The medium of television has steadily grown more and more cinematic over the last twenty years, and 'American Horror Story' has the distinction of being one of the most impressively stylistic shows on the small screen. The production design, costumes, sets and musical score are all impeccable (the repeated use of the French song "Dominique" is especially effective), fully playing up the inherent eeriness of the asylum setting, and the directors do a phenomenal job of creating a truly creepy aesthetic filled with distorted angles, quick cuts, POV shots, split screen, moody lighting, and swaying camera movements. Visual references to classic genre pictures riddle the season as well, and the creators use all of these influences to form a singular style -- one that's soaked in blood and sex, of course.
Overrun with enough insanity and disturbing imagination to sustain several shows, 'American Horror Story: Asylum' plays out like a hodgepodge of madness that somehow remains cohesive thanks to engaging characters and a surprisingly strong narrative backbone buried beneath all its random terror. Certain threads end up feeling a bit meaningless or rushed, and the series' final episodes take a few unexpected turns that might seem out of place for some viewers, but the show's dark tale about bonds formed through trauma, corrupted innocence, and the fine line between men and monsters, is potent, disturbing, outrageous, and horrifyingly entertaining. Season three will once again bring on an entirely new story, but the show's haunting ending ensures that the dirty, sinister halls of Briarcliff will linger on in viewers' nightmares, with that old, deceptively jaunty record playing on and on without ever skipping a beat…
"…Dominique, nique, nique s'en allait tout simplement routier pauvre et chantant…"
The Blu-ray: Vital Disc Stats
20th Century Fox brings 'American Horror Story: Asylum' to Blu-ray in a 3-disc set packaged in a keepcase with a cardboard slipcover. All thirteen episodes are spread over three BD-50 discs. After some skippable trailers the discs transition to standard menus. The packaging indicates that the release is Region A coded.
The show is provided with a 1080p/AVC MPEG-4 transfer in the 1.78:1 aspect ratio. Stylish and visually impressive, the series has an appropriately moody and gritty aesthetic that looks especially creepy on Blu-ray.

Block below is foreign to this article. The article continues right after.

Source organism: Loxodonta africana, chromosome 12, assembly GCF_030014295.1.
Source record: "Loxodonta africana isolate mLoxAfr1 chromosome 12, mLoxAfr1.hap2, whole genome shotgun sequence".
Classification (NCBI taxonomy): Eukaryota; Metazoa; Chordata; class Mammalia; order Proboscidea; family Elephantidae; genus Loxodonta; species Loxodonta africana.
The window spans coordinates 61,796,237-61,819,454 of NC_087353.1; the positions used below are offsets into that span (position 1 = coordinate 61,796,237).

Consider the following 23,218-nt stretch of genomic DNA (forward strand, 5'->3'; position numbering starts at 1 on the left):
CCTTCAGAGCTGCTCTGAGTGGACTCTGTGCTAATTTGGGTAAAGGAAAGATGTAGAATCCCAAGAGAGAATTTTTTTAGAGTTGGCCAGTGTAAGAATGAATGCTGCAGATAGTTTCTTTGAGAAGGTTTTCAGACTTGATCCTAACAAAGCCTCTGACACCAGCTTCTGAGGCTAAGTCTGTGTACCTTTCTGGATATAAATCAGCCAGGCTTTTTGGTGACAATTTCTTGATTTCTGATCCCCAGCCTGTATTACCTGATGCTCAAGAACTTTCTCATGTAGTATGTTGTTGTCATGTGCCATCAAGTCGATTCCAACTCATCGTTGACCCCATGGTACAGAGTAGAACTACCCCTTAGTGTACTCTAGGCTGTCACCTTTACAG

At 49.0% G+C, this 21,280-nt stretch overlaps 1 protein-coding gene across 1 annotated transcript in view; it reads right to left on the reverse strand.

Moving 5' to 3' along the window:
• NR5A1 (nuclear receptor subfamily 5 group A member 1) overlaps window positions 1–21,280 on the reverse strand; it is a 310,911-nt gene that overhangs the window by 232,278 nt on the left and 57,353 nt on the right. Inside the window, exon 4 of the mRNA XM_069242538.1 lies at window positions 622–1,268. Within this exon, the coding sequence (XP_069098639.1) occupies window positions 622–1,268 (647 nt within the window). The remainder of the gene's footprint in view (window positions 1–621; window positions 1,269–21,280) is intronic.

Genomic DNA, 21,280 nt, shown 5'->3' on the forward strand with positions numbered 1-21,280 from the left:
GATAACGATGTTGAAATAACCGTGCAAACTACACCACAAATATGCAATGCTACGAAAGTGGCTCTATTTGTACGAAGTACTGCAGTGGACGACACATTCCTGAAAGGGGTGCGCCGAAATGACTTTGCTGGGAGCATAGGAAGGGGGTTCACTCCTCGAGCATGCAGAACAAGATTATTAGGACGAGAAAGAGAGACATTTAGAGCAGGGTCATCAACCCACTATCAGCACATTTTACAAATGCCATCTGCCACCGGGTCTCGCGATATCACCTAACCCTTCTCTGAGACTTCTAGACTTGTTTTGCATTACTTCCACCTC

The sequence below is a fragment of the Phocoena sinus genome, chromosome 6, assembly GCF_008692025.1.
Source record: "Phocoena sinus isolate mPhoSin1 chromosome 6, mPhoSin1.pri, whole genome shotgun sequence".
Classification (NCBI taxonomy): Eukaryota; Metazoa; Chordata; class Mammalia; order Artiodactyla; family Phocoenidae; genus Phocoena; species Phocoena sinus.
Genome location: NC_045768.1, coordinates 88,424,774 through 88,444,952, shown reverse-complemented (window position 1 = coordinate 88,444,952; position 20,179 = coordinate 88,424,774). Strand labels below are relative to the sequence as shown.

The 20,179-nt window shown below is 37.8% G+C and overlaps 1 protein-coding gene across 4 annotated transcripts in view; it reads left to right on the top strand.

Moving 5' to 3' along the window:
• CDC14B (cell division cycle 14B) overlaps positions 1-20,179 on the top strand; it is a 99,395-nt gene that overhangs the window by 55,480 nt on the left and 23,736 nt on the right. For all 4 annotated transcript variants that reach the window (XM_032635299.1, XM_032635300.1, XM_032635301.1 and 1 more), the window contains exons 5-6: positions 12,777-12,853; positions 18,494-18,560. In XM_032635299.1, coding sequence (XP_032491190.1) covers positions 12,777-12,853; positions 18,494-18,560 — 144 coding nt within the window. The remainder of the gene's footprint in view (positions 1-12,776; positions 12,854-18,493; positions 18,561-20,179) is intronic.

Like season one, 'Asylum' was shot on 35mm film, and the source is in great shape. Natural grain is present throughout, but its appearance does change from shot to shot. On this note, dark scenes are particularly grainy, and though seemingly in line with the intended aesthetic, several shadowy sequences have a rather noisy look that can be distracting. Overall clarity is strong, highlighting all the gruesome effects and terrifying production design well, fully bringing the disturbing asylum to life. Saturation is deliberately drab, further reinforcing the unsettling atmosphere, but certain scenes offer specific splashes of color (usually red, as one might guess) and time periods and locations outside the usual 1960s asylum setting offer different color palettes and looks. Contrast remains steady with mostly deep blacks, though some dark shots can be tinged slightly blue.
Grimy and effectively horrifying, the show looks quite good on Blu-ray, easily besting its broadcast quality while readily showing off the filmmakers' inventive and terrifying cinematography.
The series is presented with an English DTS-HD MA 5.1 track and optional English SDH, French, and Spanish subtitles. Offering a bit more atmosphere than the season one set did, these mixes provide a spooky and immersive experience.
Once again, the series' trademark opening theme is one of the real highlights here, and the creepy music is full of dissonant, scratchy effects that are spread eerily around the soundstage. Dialogue is relatively full and clean, but there can be a very slight thin, boxiness to high frequencies. The asylum location is brought to life with solid auditory texture, dispersing unsettling effects work and screams directionally with natural imaging and separation. The show's moody music also comes through with strong fidelity and range, though low frequencies aren't always as robust as one might expect.
The creepy design work complements the unnerving visuals very well, often making the show disturbing even if you keep your eyes closed.
Fox has included a relatively small but decent set of supplements, including some deleted scenes and featurettes (but we sadly get no commentaries). All of the extras are presented in 1080p with Dolby Digital 2.0 sound and no subtitles.
'American Horror Story: Asylum' ramps up the outrageous madness of season one on all fronts. The writers weave another tale of provocative terror, creating a haunting, creative, insane, and always entertaining batch of episodes. The video transfer is strong, effectively conveying the show's impressively creepy style, and the audio mix is moody and unsettling in the all the right ways. Supplements aren't exactly robust, but the included featurettes are worthwhile. Fans of season one, and horror stories in general, should not hesitate to pick this up.